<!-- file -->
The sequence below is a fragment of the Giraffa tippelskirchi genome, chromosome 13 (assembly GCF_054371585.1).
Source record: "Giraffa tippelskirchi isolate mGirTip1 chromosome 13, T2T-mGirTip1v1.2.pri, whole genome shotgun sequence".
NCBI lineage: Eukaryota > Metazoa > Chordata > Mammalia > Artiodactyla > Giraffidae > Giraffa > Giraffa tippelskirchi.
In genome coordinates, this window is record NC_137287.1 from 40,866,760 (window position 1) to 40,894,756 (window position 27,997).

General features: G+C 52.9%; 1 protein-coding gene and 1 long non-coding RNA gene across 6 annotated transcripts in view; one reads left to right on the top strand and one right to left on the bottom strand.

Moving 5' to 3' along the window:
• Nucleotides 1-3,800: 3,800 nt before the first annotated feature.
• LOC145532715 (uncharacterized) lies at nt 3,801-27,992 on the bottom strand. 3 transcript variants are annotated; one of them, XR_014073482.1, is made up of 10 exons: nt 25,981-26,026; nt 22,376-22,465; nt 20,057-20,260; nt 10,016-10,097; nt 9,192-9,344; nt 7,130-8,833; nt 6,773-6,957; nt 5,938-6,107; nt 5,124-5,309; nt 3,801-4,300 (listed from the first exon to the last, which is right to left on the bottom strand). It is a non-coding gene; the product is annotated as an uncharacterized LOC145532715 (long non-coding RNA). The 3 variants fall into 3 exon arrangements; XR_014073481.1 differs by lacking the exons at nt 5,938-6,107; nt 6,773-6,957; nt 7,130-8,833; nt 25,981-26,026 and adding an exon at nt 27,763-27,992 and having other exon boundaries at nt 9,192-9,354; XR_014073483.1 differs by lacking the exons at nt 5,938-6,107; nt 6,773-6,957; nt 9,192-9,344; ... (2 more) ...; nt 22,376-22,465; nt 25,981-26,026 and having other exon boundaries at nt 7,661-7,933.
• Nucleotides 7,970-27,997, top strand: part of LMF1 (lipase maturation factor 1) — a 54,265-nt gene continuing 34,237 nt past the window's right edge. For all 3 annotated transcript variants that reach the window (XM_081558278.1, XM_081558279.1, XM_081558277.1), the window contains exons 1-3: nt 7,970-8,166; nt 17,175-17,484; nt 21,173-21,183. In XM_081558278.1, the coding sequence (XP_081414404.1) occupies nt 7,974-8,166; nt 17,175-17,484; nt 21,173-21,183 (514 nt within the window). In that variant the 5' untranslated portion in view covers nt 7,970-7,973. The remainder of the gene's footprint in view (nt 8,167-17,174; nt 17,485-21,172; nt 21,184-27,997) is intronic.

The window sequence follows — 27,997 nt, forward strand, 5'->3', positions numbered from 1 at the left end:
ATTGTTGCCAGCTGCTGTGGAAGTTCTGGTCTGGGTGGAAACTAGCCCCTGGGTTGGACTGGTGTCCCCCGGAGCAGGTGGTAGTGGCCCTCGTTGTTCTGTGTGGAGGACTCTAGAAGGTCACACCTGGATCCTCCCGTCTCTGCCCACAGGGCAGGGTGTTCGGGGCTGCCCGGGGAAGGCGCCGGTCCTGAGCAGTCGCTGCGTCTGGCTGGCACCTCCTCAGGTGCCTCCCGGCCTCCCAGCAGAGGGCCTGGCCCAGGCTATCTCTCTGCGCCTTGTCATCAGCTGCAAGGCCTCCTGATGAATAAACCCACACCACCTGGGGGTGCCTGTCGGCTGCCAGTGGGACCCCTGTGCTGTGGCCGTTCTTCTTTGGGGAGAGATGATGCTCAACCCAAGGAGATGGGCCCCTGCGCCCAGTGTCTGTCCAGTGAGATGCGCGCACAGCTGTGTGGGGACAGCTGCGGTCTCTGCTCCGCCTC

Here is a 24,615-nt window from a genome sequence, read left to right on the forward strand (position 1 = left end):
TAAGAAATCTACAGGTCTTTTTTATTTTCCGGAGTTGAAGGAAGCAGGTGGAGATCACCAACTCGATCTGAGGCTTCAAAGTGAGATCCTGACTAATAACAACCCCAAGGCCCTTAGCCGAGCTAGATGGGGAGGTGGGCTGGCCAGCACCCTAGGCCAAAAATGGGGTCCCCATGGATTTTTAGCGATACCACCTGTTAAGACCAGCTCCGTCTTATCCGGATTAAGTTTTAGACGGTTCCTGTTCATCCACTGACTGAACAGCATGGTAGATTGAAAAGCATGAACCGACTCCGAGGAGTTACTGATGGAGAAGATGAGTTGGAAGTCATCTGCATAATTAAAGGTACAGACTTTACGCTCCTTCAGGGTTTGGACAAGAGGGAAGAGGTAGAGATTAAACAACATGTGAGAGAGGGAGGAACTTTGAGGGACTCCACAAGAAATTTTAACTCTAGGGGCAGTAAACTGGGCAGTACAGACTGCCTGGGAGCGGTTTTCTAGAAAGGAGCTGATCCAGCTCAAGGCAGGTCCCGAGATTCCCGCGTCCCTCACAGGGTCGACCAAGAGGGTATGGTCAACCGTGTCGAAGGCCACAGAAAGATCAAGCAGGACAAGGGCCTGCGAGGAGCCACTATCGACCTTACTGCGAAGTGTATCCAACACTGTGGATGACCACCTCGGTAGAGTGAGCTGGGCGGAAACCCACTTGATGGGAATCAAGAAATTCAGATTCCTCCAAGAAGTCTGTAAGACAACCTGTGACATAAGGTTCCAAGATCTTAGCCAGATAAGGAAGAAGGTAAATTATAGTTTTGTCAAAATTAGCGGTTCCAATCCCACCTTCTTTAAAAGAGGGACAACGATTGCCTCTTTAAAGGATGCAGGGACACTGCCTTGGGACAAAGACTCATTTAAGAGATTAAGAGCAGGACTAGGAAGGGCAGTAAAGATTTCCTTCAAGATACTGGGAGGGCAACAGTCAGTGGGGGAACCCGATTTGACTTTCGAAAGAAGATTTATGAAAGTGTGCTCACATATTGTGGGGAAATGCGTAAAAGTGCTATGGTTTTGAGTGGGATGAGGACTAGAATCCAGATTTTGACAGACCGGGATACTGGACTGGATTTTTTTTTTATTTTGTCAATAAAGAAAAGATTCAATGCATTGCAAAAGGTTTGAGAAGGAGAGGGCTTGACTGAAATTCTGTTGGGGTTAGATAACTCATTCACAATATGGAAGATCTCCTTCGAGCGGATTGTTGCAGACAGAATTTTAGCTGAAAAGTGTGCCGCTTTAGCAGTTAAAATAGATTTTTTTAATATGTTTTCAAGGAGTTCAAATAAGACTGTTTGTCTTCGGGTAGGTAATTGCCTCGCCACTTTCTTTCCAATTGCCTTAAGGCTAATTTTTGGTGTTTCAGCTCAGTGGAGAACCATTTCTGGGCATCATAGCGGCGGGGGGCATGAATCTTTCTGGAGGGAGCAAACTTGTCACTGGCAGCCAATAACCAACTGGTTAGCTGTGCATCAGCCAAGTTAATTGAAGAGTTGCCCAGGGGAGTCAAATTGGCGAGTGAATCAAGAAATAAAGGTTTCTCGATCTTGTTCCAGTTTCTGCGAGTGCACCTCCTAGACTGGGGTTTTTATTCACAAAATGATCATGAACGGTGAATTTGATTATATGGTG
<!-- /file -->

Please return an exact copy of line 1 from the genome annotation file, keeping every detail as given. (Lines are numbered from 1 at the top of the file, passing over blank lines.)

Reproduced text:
The sequence below is a fragment of the Giraffa tippelskirchi genome, chromosome 13 (assembly GCF_054371585.1).